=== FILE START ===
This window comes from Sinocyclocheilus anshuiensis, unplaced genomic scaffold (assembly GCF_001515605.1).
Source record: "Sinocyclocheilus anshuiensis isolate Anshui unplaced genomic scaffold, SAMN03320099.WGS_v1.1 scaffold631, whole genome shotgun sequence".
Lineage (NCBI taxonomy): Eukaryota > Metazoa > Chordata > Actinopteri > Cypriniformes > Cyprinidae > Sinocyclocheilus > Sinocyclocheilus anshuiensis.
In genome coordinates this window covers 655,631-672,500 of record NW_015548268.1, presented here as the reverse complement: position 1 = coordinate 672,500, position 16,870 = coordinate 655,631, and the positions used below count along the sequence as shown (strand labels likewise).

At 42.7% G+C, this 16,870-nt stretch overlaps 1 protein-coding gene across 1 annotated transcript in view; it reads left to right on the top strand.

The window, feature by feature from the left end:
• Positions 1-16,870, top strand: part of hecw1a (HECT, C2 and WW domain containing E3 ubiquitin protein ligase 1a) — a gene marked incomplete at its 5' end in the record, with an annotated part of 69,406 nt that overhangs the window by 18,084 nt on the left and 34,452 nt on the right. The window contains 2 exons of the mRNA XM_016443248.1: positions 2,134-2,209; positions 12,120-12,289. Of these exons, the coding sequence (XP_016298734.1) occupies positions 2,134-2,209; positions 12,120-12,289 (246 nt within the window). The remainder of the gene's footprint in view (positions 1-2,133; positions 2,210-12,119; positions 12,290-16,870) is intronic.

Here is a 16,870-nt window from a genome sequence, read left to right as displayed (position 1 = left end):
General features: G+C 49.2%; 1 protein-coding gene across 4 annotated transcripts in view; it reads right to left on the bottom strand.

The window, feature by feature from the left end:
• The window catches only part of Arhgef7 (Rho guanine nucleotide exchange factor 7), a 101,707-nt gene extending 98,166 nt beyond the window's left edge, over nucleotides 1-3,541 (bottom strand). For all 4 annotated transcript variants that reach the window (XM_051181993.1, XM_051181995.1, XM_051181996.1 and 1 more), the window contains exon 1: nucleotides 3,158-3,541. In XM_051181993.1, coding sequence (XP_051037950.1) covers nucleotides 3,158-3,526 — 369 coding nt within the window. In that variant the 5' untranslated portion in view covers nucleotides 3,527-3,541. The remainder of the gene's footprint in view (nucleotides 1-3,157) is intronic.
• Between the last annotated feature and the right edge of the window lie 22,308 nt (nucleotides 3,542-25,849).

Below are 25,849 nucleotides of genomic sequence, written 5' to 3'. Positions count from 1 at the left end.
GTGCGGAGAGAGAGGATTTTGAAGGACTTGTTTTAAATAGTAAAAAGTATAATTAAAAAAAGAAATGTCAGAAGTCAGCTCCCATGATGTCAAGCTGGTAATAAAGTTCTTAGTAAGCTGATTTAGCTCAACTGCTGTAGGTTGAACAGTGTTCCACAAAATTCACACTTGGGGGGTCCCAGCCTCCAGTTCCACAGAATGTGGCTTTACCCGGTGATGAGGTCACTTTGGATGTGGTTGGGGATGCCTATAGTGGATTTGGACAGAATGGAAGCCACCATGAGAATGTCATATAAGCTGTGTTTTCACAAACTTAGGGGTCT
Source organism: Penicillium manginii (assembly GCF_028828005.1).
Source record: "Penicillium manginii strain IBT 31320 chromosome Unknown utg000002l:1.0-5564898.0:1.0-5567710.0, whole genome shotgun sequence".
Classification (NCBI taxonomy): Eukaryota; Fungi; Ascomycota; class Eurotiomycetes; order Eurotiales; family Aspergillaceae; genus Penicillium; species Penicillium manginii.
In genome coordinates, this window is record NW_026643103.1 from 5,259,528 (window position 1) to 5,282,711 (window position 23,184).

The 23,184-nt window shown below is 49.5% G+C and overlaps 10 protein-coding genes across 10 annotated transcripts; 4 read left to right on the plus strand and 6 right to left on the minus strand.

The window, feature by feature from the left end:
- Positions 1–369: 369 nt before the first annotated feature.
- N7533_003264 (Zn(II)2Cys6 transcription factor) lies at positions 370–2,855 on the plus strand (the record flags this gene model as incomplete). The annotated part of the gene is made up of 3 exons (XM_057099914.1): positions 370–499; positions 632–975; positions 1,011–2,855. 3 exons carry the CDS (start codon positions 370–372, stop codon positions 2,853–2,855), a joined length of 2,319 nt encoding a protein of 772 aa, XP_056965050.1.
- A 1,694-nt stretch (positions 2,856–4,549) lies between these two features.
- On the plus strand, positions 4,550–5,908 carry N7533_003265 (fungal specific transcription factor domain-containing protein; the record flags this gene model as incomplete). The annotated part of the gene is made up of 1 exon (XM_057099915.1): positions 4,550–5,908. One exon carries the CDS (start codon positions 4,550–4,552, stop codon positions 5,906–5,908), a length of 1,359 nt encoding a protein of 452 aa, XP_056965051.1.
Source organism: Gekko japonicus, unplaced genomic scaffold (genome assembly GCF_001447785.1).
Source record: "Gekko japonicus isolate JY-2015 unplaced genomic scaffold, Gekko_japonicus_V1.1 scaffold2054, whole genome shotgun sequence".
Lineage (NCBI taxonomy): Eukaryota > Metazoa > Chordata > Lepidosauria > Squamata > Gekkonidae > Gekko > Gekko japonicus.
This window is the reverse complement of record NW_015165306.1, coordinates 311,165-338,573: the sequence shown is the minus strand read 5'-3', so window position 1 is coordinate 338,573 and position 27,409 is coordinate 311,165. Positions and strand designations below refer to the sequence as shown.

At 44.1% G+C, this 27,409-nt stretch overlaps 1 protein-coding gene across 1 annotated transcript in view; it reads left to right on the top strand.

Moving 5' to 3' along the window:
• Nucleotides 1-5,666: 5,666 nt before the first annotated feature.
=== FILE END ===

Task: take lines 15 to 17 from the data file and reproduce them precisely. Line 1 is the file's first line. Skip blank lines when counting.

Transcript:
Source organism: Penicillium manginii (assembly GCF_028828005.1).
Source record: "Penicillium manginii strain IBT 31320 chromosome Unknown utg000002l:1.0-5564898.0:1.0-5567710.0, whole genome shotgun sequence".
Classification (NCBI taxonomy): Eukaryota; Fungi; Ascomycota; class Eurotiomycetes; order Eurotiales; family Aspergillaceae; genus Penicillium; species Penicillium manginii.